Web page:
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Japan one to watch at World Cup

If their short tour of Ireland and Wales has shown us anything, it is that Japan will be more than just making up the numbers at August's World Cup in Ireland. They could be the shock team of the 2017 World Cup.

Any World Cup teams underestimating Asian Champions Japan will do so at their peril - that is the major lesson from Japan's visit to Ireland and Wales this month, Two narrow losses to an Ireland XV were followed by today's thumping 52-10 victory over an admittedly young Wales team in the only full test match of the tour, Welsh coach Rowland Phillips' using the opportunity of Japan's visit to experiment with some of his younger players.

This was the first time the two countries have met and the result was only the fifth Asian win over European opposition in test history. It was also by far the largest.

Jess Kavanagh-Williams crossed the line for the hosts' only points of the first half, which was balanced by four tries for the Japanese. Despite promising signs in Wales' attack, Japan then added another five tries in the second half, before Wales finished the game on a high through a try from driving-line out, with replacement Kelsey Jones touching down for the score.

The visitors made a strong start to the game and the early possession paid off as No 8 Mateitoga Bogidraumainadave - a real potential star of Ireland 2017 - powered over for her side's first try of the afternoon in a style familiar to anyone who has watched the Japanese in the past. Minori Yamamoto was off target with the conversion attempt, but her side quickly doubled their advantage, as a neat angle by Iroha Nagata sliced open the hosts' defence, allowing the centre to slide in for the score.

Wales replied immediately, however, as Kavanagh-Williams exploited space on the outside to run in from 30 metres, but the conversion attempt from out wide fell just short of the posts.

A Welsh infringement in midfield saw Japan's Mayu Shimizu convert a straightforward penalty to put her side eight points ahead. 

Wales looked to bounce back immediately to narrow the visitors' lead once again, but despite a period of sustained Welsh attacks, and numerous penalties conceded, Japan managed to turn the ball over and relieve pressure. The visitors once again built up phases in the Welsh half and eventually created space for Akari Kato on the right to run in unopposed for her side's third try of the half.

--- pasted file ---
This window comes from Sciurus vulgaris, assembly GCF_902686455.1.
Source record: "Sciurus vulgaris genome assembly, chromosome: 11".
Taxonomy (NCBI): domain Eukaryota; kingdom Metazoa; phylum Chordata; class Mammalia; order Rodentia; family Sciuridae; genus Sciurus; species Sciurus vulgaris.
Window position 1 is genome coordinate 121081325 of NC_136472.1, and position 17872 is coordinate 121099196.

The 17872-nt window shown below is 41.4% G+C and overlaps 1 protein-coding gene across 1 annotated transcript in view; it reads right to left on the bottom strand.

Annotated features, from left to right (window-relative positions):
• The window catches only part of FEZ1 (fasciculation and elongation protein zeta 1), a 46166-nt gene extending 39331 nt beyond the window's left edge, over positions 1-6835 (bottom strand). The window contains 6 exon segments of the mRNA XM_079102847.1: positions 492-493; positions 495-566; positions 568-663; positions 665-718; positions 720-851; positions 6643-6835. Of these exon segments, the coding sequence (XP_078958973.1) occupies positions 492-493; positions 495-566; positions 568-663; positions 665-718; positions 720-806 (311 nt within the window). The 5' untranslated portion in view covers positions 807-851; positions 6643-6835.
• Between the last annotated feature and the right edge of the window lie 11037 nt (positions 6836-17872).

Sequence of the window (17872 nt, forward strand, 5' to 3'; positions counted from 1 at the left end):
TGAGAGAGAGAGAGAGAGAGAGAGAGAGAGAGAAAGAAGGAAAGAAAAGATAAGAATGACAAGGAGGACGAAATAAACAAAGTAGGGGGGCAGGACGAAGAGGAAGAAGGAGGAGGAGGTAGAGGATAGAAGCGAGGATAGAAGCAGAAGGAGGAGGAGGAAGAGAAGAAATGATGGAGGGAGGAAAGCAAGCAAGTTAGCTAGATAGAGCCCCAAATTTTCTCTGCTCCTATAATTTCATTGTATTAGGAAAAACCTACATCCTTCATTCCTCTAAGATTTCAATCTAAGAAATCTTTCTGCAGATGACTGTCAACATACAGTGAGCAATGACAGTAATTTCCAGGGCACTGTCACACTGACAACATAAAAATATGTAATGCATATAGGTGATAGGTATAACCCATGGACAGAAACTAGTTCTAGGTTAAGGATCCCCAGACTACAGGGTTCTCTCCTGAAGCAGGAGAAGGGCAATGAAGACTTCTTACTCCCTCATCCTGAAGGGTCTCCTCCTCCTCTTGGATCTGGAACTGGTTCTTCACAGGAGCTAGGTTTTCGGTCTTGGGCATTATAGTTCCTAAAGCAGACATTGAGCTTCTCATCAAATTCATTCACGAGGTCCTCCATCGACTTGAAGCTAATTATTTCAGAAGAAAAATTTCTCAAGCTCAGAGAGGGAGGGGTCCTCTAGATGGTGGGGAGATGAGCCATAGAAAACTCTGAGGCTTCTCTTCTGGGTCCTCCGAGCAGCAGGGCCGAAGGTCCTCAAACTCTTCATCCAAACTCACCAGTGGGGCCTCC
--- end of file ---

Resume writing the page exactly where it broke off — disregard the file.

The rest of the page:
As the game entered the final play of the first half, Japan were camped on the Welsh 5m line, and after numerous phases, the pressure told as the forwards forced their way over to take the score to 5-23 at half time.

Japan picked up where they left off in the second half, as Nagata and Kato both secured their second tries of the afternoon, within the first 10 minutes, to give their side a 30-point advantage.  An up-and-under kick from inside the Wales 22m was collected by the covering Japanese defence, who quickly shipped the ball out wide. Despite a scrappy pass as they neared the touchline, the ball still eventually found its way to Yui Shiozaki, who raced clear for her side's seventh try of the game, before prop Saki Minami added another with 15 minutes remaining on the clock.

Wales looked to finish the game on a high, and after Bogidraumainadave was sent to the sin-bin, replacement Jones powered over from the back of a driving line-out to make it 10-45.

However, Japan had the final say as Yuki Oyokawa snuk through for a try in the final play of the game.

Wales: Jodie Evans; Angharad de Smet, Elen Evans, Rebecca Defilipo, Jessica Kavanagh-Williams; Kayleigh Powell, Sian Moore; Gwenllian Pyrs, Morfudd Ifans, Megan York, Rebecca Rowe, Gwen Crabb, Lleucu George, Nia Elen Davies, Siwan Lillicrap
Replacements: Kelsey Jones, Catrin Edwards, Brea Leung, Amy Thomas, Mel Clay, Alisha Butchers, Bethan Lewis, Ffion Lewis, India Berbillion, Carly Jones

Japan: Mayu Shimizu; Akari Kato, Iroha Nagata, Makiko Tomita (C), Keiko Kato; Minori Yamamoto, Yumeno Noda; Makoto Ebuchi, Misaki Suzuki, Saki Minami, Aoi Mimura, Aya Nakajima, Yui Shiozaki, Ayaka Suzuki, Mateitoga Bogidraumainadave
Replacements: Chihiro Kobayashi, Mizuho Kataoka, Maiko Fujimoto, Sayaka Suzuki, Yuki Oyokawa, Moe Tsukui, Mizuho Ito, Chikami Inoue, Honoka Tsutsumi

Asian wins over European teams

13/04/1994 Japan 10-5 Sweden, Melrose (World Cup)

20/05/2002 Japan 37-3 Netherlands, Girona, Barcelona (World Cup)

24/05/2002 Ireland 0-18 Japan, Girona, Barcelona (World Cup)

05/09/2010 Kazakhstan 12-8 Sweden, Surrey Sports Park, Guildford (World Cup)

11/06/2017 Wales 10-52 Japan, Ystrad Mynach (Friendly)

Kazakhstan recorded 16 wins over European opposition between 1994 and 2002 before they were reclassified as an “Asian” team.